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Words: H. L. Turner
Music: James McGranahan (b. July 4, 1840; d. July 9, 1907)
Note: This hymn first appeared in 1878, but we know nothing about the author. Likely he was a contemporary of McGranahan’s, and the Cyber Hymnal says he was a co-editor of a songbook called Crowning Jewels No. 4.
Notice that the Cyber Hymnal follows some early publications of this hymn in putting “His own” in quotation marks in each stanza. Not all books do this, but it’s a way of emphasizing that believers belong to Christ, as His special treasure. He loves “His own” (Jn. 13:1). We have other examples of the Bible using this phrase. We are:
¤ “His own elect [chosen ones]” (Lk. 18:7)
¤ “His own sheep” (Jn. 10:3-4)
¤ “His own special people” (Tit. 2:14; I Pet. 2:9)
¤ “His own house [dwelling place]” (Heb. 3:6)
As such, it’s not surprising that the Lord Jesus expresses the desire that we be with Him for all eternity. Jesus said: “I will come again and receive you to Myself; that where I am, there you may be also” (Jn. 14:3). And to God the Father: “Father, I desire that they also whom You gave Me may be with Me where I am, that they may behold My glory” (Jn. 17:24). In beholding His heavenly glory, we will be led to worship and praise Him, and have the privilege of fellowship with Him, and of serving Him (Rev. 22:3).
As to the hymn itself, the first two stanzas seem to take their inspiration from a parable in Matthew 24:36-44). However, it is well to keep in mind that these words were spoken to a Jewish audience, and they concern the Lord’s coming in judgment to sweep away unbelievers. This can be seen in the comparison made to the flood of Noah’s day (vs. 37-39).
This is the climax of the Tribulation period described in Revelation chapters 6–18. However, I believe the church will be raptured seven years prior to this end-time judgment. If you’d like to see some of the evidence for a pretribulation rapture of the church, check out my article on Pretribulationism.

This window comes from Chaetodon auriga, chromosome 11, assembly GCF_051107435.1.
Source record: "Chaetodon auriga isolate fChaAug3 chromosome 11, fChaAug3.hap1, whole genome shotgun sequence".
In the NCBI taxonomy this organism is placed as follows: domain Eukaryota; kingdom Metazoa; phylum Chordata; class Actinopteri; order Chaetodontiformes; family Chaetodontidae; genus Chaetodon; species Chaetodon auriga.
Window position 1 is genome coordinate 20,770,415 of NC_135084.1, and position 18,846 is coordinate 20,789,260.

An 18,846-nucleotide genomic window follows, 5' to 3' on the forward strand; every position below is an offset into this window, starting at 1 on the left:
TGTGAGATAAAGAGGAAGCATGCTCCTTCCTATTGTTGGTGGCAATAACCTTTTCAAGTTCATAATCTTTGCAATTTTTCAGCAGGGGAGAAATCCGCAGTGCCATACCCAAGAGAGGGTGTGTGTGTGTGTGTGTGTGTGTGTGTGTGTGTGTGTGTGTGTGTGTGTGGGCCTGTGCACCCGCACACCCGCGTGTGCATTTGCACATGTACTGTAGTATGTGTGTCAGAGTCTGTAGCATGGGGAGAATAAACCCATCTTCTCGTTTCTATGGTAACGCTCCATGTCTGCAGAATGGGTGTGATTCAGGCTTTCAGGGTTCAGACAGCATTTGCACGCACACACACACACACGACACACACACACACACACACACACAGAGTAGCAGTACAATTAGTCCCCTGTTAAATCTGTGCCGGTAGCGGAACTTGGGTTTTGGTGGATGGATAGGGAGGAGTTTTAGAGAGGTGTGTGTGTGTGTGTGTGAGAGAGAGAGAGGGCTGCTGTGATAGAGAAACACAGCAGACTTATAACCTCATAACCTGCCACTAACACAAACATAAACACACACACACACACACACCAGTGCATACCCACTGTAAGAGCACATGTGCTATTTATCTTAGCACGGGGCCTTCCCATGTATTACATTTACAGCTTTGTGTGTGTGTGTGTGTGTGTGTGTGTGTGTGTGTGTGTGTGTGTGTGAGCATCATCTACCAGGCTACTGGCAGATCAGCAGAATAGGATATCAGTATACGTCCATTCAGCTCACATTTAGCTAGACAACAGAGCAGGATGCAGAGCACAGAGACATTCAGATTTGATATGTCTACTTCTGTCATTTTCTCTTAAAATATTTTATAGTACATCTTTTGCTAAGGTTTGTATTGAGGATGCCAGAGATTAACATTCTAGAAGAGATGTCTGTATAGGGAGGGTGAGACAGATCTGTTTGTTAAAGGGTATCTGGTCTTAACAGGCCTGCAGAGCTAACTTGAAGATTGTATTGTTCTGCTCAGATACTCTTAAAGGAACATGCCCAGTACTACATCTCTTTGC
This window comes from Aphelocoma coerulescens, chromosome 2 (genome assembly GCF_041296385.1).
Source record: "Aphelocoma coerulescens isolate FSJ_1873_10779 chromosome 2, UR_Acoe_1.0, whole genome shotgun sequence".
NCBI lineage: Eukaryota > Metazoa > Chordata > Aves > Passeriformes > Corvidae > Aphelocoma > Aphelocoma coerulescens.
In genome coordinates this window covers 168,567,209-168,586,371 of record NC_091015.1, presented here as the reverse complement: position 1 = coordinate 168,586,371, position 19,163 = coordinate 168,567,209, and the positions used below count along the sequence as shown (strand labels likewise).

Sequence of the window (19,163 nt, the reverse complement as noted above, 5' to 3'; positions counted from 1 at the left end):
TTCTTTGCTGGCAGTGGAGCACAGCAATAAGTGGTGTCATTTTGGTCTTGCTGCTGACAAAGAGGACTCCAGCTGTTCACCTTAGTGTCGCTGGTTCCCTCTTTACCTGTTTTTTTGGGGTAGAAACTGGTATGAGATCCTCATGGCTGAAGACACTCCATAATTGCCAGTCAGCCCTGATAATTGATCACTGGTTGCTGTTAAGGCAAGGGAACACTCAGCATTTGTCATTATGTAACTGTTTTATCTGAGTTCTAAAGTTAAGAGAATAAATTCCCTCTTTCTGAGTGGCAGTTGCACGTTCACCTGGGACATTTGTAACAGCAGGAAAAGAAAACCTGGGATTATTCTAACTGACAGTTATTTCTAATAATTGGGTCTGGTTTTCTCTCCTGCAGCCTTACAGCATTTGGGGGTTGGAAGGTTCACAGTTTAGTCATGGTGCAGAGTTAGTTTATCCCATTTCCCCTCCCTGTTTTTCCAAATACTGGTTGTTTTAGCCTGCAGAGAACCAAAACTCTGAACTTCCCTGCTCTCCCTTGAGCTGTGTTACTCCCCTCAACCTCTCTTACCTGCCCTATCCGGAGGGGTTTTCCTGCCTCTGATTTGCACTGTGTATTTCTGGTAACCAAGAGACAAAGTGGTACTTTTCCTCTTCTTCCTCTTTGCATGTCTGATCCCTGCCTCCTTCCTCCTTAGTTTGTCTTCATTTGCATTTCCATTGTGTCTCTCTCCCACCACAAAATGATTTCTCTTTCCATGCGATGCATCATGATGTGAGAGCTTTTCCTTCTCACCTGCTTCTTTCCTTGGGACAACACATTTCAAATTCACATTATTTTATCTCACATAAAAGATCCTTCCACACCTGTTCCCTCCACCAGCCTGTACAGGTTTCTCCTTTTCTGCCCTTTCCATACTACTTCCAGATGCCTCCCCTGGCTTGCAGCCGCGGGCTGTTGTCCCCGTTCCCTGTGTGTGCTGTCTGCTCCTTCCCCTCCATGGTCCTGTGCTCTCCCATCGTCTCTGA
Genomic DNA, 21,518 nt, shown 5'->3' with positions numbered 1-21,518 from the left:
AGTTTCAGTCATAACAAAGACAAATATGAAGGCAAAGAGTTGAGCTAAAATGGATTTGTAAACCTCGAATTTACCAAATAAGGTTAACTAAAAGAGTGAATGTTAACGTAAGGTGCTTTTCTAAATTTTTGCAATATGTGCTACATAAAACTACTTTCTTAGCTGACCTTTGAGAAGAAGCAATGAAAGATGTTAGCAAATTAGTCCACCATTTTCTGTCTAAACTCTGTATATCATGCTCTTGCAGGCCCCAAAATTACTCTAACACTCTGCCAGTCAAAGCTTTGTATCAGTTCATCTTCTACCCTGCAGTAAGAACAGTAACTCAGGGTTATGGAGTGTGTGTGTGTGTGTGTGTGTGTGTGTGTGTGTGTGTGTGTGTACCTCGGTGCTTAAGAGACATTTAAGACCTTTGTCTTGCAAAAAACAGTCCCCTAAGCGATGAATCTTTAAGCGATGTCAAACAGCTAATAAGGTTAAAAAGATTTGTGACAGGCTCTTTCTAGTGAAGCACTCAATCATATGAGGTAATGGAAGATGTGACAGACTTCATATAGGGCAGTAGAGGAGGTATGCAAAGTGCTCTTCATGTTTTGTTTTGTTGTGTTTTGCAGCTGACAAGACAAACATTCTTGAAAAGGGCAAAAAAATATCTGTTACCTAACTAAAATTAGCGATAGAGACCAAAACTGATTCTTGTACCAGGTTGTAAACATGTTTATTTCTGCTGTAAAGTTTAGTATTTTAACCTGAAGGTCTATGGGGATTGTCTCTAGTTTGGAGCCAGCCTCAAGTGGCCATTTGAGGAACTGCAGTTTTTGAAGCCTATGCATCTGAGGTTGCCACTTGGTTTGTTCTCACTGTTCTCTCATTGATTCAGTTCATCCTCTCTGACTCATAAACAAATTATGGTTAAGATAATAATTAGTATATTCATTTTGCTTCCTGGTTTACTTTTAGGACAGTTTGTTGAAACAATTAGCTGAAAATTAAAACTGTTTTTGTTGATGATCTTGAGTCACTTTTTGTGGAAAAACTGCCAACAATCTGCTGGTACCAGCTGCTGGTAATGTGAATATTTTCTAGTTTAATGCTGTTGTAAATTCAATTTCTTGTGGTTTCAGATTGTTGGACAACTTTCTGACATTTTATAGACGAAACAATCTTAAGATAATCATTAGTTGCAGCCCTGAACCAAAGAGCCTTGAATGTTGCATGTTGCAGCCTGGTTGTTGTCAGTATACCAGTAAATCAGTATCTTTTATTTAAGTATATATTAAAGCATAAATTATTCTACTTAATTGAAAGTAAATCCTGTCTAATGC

Even though this seems to be the basis for Turner’s imagery in the first two stanzas, it remains true that the catching away of the church could occur unexpectedly, at any moment, morning (CH-1), noon, or night (CH-2).
CH-1) It may be at morn, when the day is awaking,
When sunlight through darkness and shadow is breaking
That Jesus will come in the fullness of glory
To receive from the world “His own.”
O Lord Jesus, how long, how long
Ere we shout the glad song,
Christ returneth! Hallelujah!
Hallelujah! Amen. Hallelujah! Amen.
The rapture of the church is described in Scripture as a catching away of the living to meet the Lord and join those in Christ who have died previously.
“For if we believe that Jesus died and rose again, even so God will bring with Him those who sleep in Jesus. For this we say to you by the word of the Lord, that we who are alive and remain until the coming of the Lord will by no means precede those who are asleep. For the Lord Himself will descend from heaven with a shout, with the voice of an archangel, and with the trumpet of God. And the dead in Christ will rise first. Then we who are alive and remain shall be caught up together with them in the clouds to meet the Lord in the air. And thus we shall always be with the Lord” (I Thess. 4:14-17).
CH-3) While its hosts cry Hosanna, from heaven descending,
With glorified saints and the angels attending,
With grace on His brow, like a halo of glory,
Will Jesus receive “His own.”
CH-4) Oh, joy! oh, delight! should we go without dying,
No sickness, no sadness, no dread and no crying.
Caught up through the clouds with our Lord into glory,
When Jesus receives “His own.
1) If we are expecting the Lord’s return at any time, how will this affect our behaviour and our priorities?
2) What other second coming hymns do you know and love?